Cover of Mike Massimino's book. Spaceman: An Astronaut's Unlikely Journey to Unlock the Secrets of the Universe.

Massimino was an astronaut for 8 years. He flew on two shuttle missions, did spacewalks, worked on the Hubble telescope, and sent the first tweet from space. He prioritized family over longer stints in space and retired as an astronaut in 2014. His route to becoming a spaceman was unconventional. Most astronauts have been elite pilots. Mike became a pilot after NASA chose him for the space program. And his account of failing his first attempt at earning a PhD is excruciating but ultimately inspiring. Because he went back and nailed it the second time.

If you’ve ever wondered what it was like to become an astronaut, albeit not in the usual way, read this book. Sure, I’m a few years late, but what else is new? I’d love to spend more time learning about things I don’t know but, well, I don’t know what those things are!

7 thoughts on “You Can’t Know What You Don’t Know (Until You Know It)”

  1. It is amazing when you think about it all the things we learn from The Big Bang Theory. Recently my husband was watching a documentary about the Large Hadron Collider, of course I knew what it was from watching the show. Who would have thought that a sometimes so annoying TV show would have so much to teach us!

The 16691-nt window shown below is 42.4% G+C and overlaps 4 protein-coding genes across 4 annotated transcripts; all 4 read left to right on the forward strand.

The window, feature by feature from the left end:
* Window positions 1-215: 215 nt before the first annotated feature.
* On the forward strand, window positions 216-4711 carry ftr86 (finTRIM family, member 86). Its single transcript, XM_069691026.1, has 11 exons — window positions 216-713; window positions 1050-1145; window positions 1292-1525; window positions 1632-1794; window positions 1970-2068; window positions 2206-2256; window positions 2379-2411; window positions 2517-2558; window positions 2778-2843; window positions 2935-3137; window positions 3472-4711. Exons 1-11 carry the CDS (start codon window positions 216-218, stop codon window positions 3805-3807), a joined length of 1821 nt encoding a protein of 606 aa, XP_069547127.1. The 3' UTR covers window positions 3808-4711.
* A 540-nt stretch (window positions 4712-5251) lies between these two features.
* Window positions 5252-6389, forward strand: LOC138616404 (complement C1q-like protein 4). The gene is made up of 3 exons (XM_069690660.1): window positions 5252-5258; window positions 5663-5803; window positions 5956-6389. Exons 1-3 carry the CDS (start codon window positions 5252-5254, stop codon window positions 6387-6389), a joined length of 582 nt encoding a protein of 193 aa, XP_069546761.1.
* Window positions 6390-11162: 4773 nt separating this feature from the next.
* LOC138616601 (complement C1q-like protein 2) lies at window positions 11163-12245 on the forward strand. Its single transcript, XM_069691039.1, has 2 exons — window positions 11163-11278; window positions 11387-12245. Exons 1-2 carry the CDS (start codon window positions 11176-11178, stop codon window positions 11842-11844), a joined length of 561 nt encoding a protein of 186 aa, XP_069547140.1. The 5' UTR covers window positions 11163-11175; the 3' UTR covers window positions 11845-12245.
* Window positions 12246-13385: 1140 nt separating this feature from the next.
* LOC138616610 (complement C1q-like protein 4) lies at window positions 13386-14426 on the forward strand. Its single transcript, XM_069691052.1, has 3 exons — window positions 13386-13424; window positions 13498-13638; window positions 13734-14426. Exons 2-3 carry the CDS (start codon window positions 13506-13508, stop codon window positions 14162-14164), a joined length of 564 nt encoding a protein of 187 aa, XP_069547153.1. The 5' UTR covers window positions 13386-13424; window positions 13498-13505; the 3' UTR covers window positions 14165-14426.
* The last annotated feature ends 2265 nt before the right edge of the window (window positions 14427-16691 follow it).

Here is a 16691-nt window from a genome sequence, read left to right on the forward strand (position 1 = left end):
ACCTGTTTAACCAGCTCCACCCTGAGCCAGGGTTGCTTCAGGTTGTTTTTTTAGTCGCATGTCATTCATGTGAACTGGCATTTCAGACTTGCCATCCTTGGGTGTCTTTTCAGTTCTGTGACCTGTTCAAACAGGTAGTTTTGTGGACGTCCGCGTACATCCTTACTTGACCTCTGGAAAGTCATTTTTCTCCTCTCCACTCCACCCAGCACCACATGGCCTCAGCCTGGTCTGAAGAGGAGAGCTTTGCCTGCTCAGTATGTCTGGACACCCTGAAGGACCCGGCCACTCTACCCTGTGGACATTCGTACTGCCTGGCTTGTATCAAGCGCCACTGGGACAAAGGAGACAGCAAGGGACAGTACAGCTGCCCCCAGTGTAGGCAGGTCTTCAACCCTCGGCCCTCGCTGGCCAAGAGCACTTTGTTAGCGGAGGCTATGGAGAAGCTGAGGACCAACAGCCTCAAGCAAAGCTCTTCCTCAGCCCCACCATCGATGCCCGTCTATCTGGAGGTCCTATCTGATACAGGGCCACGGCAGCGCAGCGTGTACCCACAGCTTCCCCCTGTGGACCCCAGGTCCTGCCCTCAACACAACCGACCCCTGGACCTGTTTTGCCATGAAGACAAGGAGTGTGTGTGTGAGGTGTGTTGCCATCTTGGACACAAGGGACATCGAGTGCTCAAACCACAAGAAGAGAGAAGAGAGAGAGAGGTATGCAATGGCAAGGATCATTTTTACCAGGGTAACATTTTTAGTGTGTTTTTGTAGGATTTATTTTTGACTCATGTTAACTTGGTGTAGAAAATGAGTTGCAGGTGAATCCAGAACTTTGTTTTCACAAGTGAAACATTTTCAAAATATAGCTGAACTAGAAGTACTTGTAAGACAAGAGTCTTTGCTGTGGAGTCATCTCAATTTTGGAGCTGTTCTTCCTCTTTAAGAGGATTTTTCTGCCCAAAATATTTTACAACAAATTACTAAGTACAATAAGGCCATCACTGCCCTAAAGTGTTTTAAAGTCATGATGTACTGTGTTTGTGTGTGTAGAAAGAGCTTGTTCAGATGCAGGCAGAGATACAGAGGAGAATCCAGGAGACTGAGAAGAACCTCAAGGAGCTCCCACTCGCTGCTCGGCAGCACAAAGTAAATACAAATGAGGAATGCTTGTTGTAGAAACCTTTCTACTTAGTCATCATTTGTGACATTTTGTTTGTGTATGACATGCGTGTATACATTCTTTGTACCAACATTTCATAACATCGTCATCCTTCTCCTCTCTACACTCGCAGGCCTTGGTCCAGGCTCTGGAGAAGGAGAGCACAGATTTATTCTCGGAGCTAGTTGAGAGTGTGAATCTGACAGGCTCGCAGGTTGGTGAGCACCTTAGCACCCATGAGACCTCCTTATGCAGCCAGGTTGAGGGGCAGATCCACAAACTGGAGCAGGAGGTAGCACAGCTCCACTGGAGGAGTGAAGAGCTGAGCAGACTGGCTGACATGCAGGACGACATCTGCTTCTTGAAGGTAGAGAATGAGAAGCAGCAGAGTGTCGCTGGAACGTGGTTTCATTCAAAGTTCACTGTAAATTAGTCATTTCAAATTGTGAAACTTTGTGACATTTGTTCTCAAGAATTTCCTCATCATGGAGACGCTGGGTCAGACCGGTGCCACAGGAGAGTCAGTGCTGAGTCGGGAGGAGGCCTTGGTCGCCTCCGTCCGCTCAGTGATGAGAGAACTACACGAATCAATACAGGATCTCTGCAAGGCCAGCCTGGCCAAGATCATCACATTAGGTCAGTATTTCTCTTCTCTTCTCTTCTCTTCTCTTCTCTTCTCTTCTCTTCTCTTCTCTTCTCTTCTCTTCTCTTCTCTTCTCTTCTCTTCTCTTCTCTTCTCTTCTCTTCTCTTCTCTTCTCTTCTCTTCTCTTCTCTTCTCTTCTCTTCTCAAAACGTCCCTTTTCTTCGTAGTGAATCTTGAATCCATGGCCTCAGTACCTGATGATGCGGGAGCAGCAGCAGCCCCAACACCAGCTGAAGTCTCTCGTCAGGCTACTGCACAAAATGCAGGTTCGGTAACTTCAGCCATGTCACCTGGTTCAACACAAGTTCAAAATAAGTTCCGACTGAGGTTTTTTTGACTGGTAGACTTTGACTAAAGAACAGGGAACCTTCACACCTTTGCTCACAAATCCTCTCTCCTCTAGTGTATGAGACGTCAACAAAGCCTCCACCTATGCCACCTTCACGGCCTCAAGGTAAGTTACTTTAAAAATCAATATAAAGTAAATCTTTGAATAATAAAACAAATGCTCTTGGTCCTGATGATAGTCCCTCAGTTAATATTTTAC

1. You’re so right, Pauline. Schrodinger’s Cat is another one that I never would have heard of otherwise. They taught us despite ourselves!! 😂

  2. Thank you for an interesting blog today, Lisa.
    I, too, did not know how puppies were conceived until Erin mentioned it on the podcast. Then I went to google to get a better understanding of the entire process. We live and learn, eh? 
    I do know with certainty that I could never be an astronaut. I would go bonkers in a small spaceship that was a gazillion miles from home. Also, how does one sip on a nice hot coffee with the absence of gravity?? Inquiring minds will now go to google to find out. 🙂

  3. Toys have historically gone through kid testing to see how a given demographic reacts and plays with a given toy prior to its official launch. The Nielsen ratings measured viewer, viewing habits.

    The wow factor is a daily occurrence if you’re blind and trying to navigate a sighted world, but its not what you think. My wow factor comes when I’m figuring something out, find the answer and wonder what sighted idiot designed the item. Web accessibility is a frequent frustration when a site goes from being accessible and then following an update the site becomes inaccessible and difficult to use. The VOILA site is a recent occurrence within the past week.

  4. Good for him for not walking away when he didn’t get his doctorate the first time!

    I am always inspired by the words of John Cougar Mellencamp: “I know a lot of things, but I don’t know a lot of other things.”